When German trance legend Paul van Dyk fell from the stage at Utrecht’s A State of Trance earlier this year, the ripples permeated the furthest fringes of the dance communities. DJs from Tiesto to Paul Oakenfold and Ferry Corsten sent their regards and fans held their breath waiting for news on the recovery process.
Though we can all sigh deeply in relief that the producer is doing well enough to make a return bid to EDC Las Vegas on June 18, the alarming truth is that Van Dyk’s injuries were significantly worse than anyone feared. His camp has posted updates throughout his recovery, but much of the grisly details have only recently been released through Van Dyk’s candid interview with Billboard.
According to the interview, the producer made a move to the front of the stage to interact with fans and fell through an unmarked swath of fabric that appeared to be solid ground in the low light setting. Van Dyk was immediately airlifted to the hospital and Armin Van Buuren promptly cancelled all mainstage events for the remainder of the festival out of solemn solidarity.
When the dust settled, Van Dyk had broken his spine in two places, suffered a severe traumatic brain injury, and had an open wound on the back of his head.
“If you imagine that you break your spine and that’s the easy thing, then you can imagine what the last three months have been like. And what the future months to full recovery will be like.”
Any one of those injuries could have been fatal and doctors warned his family he would likely not survive, but due to the love and support of his fiancee and his fans, the producer was miraculously able to pull through.
“Because of the brain injury, I had to learn to walk again… I had to learn how to speak; I had to learn how to eat. I can do a lot of things that I was able to do before, but it’s still a long way until I’m at the point where I want to be — and the point that I came from.”
Though Paul was slated to release a string of new music this year, he says that he has taken the back burner to recovery and selective life performances. Despite the challenges he faces completing routine tasks–making coffee is still a struggle–the prospect of performing again is too exciting to refuse.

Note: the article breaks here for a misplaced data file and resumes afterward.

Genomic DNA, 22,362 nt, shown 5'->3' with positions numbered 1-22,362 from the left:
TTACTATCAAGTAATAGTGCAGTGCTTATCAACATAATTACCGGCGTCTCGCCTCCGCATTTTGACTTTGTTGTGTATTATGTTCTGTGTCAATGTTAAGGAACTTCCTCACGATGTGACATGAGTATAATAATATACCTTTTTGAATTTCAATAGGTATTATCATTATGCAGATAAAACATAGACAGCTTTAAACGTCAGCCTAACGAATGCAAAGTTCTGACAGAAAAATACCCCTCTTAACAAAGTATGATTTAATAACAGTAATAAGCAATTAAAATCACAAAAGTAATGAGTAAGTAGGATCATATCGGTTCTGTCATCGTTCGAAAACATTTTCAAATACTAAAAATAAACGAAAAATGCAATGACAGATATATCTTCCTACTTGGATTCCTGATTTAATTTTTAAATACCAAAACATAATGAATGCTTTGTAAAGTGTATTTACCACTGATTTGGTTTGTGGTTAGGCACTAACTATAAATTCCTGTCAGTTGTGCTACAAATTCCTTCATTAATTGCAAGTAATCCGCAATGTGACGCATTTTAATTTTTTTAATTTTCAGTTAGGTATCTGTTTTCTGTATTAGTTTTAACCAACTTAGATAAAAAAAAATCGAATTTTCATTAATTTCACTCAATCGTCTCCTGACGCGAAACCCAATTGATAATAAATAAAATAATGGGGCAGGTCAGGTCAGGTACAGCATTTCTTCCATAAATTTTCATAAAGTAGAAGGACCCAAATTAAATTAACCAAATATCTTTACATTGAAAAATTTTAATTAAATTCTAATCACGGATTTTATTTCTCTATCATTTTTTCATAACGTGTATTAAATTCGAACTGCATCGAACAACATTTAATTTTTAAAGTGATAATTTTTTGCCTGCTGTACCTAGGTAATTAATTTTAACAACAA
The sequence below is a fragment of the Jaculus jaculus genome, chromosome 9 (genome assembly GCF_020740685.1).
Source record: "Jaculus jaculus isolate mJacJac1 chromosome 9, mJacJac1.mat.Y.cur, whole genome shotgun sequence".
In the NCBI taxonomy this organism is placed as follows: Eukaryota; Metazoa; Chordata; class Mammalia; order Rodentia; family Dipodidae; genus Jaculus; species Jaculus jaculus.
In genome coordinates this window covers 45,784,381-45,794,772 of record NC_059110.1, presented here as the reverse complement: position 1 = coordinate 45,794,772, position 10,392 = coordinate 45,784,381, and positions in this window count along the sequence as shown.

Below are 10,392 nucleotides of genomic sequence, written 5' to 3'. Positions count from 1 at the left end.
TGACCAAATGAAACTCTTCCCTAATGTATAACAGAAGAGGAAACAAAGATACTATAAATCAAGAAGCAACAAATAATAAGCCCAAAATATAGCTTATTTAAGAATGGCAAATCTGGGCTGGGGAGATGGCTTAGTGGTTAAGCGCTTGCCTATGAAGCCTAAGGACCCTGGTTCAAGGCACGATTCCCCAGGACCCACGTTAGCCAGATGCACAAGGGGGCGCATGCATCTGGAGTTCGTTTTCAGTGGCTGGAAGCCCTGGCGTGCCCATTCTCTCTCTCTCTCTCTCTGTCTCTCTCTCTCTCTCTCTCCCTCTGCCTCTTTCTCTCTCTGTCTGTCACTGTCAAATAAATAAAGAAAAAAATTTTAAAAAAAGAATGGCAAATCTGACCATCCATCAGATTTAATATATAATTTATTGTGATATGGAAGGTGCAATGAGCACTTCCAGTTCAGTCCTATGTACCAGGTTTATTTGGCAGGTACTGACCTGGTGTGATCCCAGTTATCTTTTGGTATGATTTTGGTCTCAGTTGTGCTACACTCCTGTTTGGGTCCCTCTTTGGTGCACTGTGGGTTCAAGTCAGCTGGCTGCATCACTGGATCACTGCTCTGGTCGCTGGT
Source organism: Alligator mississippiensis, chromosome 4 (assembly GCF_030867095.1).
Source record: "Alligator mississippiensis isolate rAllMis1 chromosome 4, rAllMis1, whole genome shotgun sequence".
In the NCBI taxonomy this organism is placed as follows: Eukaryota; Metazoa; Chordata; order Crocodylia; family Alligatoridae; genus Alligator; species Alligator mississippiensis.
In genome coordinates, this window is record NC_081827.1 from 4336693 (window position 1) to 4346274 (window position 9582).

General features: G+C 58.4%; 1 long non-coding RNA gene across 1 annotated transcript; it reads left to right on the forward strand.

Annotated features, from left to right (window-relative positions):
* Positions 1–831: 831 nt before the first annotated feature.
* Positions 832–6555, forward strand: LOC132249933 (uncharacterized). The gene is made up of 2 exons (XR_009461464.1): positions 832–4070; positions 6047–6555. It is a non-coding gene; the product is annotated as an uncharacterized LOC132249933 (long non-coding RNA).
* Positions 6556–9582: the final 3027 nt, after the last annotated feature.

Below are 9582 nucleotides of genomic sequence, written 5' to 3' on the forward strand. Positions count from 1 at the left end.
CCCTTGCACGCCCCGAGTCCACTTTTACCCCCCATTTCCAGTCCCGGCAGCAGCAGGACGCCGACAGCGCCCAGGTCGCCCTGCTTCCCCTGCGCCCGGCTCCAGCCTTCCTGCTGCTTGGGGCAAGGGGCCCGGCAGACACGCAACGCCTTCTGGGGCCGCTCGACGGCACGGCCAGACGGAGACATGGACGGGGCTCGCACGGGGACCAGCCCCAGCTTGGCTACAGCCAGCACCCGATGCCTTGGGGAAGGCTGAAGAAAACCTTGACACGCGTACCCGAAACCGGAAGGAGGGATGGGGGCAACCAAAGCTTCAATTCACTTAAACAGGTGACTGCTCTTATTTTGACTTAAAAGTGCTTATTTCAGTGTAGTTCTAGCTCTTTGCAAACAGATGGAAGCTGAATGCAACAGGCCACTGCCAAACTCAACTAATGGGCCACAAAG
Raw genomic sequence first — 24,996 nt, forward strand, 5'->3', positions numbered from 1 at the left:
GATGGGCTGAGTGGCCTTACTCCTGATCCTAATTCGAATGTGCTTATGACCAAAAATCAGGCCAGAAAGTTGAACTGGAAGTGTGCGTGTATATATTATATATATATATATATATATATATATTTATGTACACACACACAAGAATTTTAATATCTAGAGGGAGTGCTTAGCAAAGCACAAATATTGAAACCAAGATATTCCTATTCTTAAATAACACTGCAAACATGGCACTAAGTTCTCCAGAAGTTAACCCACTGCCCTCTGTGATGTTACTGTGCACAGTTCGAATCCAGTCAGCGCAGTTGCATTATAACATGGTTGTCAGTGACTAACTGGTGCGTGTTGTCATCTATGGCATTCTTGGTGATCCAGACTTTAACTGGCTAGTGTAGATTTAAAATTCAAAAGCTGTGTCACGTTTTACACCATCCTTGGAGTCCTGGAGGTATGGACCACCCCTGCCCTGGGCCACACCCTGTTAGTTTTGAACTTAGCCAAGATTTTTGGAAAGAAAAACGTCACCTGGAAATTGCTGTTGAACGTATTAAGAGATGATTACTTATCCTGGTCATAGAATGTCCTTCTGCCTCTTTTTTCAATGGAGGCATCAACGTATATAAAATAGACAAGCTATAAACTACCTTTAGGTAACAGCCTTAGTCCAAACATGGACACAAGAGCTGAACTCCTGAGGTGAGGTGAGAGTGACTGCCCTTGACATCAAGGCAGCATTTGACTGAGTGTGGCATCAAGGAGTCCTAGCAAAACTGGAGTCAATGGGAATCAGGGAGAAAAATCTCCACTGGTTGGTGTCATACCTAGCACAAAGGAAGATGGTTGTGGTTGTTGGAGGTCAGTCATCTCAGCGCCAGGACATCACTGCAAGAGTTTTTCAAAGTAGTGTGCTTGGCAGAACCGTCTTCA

We’re doing substantially less to make sure that every single time I play I give the 100% that people are used to. The last thing I want is being on stage and not feeling able to do it. When I play, I will be there 100%. I have to play less shows simply because I’m in the process of recovering.
The electronic community at large can only be grateful for Van Dyk’s fortune, but the incident is an unsettling reminder of just how hard we push working DJs in the current circuit. The EDM renaissance has certainly mollified a generally contentious relationship between electronic music and mainstream culture, but it’s come at a cost. Recent appeals from Laidback Luke and Avicii only highlight the intensity of the modern DJ’s rigorous lifestyle and acts like Steve Aoki and Skrillex have clocked 200 and 322 shows in a calendar year, respectively.
Van Dyk himself has been outspoken against these issues in the past–berating the pressure against DJs to crowd pander with cheap antics and top 100 tracks–but maintains the crowd has always been the focus. As Van Dyke notes ruefully:
“I fell doing something that’s part of any DJ’s performance: interacting with your audience.”
There’s still a long road of recovery ahead, but Van Dyk says he’s ready for the undertaking and is simply grateful for the support of his fans and the overwhelmingly positive responses he’s gotten since the fall.
I would have never thought how much love there is out there for me and my music. I can only say thank you to all the people who took the time just for a second to write a little note on Facebook or Twitter, to send me a card. Those little things gave me the energy to move on. I want to express my sincere gratitude to anyone that took a moment to think about me.
All photos courtesy Paul Van Dyk/Billboard.
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